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New Whale Song Discovered In The South Pacific By Oregon Researchers

<p>A dwarf minke whale</p>

The Australian (via Oregon State University)

A dwarf minke whale

Researchers at Oregon State University have discovered a sound coming from one of the deepest spots in the ocean. They believe it’s the song of a Minke whale, but it’s not like any they’ve identified before.

The so-called “Western Pacific Biotwang” is more horror movie than Nashville ballad. A low moan at the beginning is typical of baleen whales, but it was the end that caught the ear of OSU researcher Sharon Nieukirk.

“What makes this call special is the second part, and the way it sweeps way up and it sort of has that metallic twang sound to it,” she said.

This high-pitched sound has been heard coming from minke whales on Australia’s Great Barrier Reef.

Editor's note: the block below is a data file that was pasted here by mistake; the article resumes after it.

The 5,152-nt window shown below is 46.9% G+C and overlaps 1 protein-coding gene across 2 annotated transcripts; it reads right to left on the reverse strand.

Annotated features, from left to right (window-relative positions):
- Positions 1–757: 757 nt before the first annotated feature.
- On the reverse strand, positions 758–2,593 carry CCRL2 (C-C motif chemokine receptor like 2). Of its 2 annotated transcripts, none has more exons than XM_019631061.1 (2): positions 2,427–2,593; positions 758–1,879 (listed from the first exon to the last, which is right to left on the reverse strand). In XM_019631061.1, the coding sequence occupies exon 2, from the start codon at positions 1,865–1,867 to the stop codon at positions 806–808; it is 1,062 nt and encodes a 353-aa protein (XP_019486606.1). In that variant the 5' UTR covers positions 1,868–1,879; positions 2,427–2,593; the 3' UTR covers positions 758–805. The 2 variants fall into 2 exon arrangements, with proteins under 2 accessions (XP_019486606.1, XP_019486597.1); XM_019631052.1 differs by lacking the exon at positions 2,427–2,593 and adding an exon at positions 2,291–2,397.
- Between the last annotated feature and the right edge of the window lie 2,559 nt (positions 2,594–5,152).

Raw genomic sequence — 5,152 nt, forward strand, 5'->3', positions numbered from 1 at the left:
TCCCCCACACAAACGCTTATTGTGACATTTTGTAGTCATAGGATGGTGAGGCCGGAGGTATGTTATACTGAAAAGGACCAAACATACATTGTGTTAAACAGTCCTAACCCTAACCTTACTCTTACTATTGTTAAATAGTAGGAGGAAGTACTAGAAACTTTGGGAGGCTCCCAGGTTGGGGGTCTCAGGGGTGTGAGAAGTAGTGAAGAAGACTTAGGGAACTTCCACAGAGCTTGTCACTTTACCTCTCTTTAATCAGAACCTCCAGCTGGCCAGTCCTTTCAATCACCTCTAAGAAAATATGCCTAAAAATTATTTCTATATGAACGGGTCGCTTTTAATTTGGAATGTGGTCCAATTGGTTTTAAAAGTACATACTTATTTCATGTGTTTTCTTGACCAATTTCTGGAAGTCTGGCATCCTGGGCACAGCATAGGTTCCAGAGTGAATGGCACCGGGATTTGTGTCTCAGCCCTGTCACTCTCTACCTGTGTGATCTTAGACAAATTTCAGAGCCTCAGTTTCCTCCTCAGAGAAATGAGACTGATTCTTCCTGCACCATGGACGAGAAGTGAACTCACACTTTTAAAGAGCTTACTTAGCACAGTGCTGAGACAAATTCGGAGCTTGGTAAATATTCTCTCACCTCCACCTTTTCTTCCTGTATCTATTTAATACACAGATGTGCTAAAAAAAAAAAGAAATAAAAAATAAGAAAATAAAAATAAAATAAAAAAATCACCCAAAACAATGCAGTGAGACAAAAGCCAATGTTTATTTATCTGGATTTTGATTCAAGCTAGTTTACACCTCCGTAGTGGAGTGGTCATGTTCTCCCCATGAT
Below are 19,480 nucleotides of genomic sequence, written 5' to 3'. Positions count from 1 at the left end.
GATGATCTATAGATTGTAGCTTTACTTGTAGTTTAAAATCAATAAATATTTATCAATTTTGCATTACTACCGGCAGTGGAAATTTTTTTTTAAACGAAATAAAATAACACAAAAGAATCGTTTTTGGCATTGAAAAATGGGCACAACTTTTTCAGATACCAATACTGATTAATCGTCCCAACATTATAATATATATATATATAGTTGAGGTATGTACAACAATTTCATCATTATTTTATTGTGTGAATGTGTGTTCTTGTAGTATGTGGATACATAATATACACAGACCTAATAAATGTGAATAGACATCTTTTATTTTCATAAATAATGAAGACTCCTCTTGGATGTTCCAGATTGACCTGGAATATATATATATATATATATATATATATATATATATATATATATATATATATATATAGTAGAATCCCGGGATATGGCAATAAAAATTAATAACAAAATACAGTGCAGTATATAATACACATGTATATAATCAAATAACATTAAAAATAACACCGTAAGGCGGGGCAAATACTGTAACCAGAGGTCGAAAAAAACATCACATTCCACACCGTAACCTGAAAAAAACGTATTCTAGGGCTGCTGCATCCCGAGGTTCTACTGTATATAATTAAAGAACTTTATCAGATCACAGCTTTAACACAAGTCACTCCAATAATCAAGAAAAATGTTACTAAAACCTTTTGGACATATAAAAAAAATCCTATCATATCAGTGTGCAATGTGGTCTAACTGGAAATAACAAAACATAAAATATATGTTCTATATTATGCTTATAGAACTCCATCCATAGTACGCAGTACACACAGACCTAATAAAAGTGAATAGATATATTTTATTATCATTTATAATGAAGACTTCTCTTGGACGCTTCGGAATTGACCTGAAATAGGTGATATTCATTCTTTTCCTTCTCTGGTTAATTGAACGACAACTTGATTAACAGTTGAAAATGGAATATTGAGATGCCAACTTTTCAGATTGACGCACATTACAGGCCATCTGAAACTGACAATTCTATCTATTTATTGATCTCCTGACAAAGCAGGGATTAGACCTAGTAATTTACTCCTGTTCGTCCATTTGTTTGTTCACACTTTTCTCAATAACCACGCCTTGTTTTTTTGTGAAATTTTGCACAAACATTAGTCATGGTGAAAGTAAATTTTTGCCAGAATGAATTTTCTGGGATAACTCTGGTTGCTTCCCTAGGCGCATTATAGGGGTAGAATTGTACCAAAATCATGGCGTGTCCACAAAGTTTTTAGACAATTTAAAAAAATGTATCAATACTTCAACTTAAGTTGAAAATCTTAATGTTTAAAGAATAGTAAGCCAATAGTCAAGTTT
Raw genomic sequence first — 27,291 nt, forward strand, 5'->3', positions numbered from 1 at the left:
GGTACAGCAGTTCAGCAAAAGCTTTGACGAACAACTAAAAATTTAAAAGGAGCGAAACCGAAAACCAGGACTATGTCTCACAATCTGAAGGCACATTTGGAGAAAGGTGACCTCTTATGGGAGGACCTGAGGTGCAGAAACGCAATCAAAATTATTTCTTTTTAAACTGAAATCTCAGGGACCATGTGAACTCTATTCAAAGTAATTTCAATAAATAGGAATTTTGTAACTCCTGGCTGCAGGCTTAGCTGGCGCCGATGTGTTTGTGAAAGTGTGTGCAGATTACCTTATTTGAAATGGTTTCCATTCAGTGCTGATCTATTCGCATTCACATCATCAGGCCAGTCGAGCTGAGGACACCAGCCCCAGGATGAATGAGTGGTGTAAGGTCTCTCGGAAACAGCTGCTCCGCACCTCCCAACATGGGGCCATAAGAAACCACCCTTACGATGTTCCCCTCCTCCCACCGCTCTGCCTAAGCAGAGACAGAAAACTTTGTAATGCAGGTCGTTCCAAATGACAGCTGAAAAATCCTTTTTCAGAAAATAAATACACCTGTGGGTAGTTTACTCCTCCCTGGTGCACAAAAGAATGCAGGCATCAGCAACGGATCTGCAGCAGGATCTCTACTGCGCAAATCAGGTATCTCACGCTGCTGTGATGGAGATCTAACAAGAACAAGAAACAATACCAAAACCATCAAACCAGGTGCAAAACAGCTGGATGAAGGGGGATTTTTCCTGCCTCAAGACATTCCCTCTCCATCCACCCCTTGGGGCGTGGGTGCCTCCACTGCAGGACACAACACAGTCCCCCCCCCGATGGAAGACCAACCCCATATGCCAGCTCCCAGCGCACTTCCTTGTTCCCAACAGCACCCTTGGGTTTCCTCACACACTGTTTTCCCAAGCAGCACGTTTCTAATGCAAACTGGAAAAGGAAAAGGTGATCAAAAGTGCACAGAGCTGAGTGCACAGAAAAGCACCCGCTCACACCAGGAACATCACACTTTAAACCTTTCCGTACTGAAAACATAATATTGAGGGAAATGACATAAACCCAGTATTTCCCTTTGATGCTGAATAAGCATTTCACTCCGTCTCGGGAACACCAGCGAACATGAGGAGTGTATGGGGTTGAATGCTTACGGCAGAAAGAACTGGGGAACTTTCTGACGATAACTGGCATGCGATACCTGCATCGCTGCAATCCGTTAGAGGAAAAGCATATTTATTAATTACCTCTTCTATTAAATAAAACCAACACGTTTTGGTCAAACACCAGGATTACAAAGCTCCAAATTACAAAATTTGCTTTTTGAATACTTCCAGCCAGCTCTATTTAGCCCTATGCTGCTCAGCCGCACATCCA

“Not many animals make a call with this frequency sweep - that goes from such a low frequency to a very high frequency,” Nieukirk said.

The OSU scientists used a sensor attached to an underwater glider to record in the Mariana trench near Guam. They were doing whale surveys for U.S. Navy to inform how military training exercises are done in the region.

Nieukirk says the sound likely had not been identified previously because of the way scientists analyze acoustic data from the ocean. Usually they look at the low-, middle-, and high-pitched sounds separately.

“In this case, you have to look at all parts simultaneously in order to identify the call in the data,” she said. “It is possible that others have recorded it in the past, and just didn’t put the pieces of this puzzle together.”

Now that the call and the whale that is likely making it have been identified, other scientists can start looking for the new song as well.

The OSU research was published in The Journal of the Acoustical Society of America.

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Jes Burns is a reporter for OPB's Science & Environment unit. Jes has a degree in English literature from Duke University and a master's degree from the University of Oregon's School of Journalism and Communications.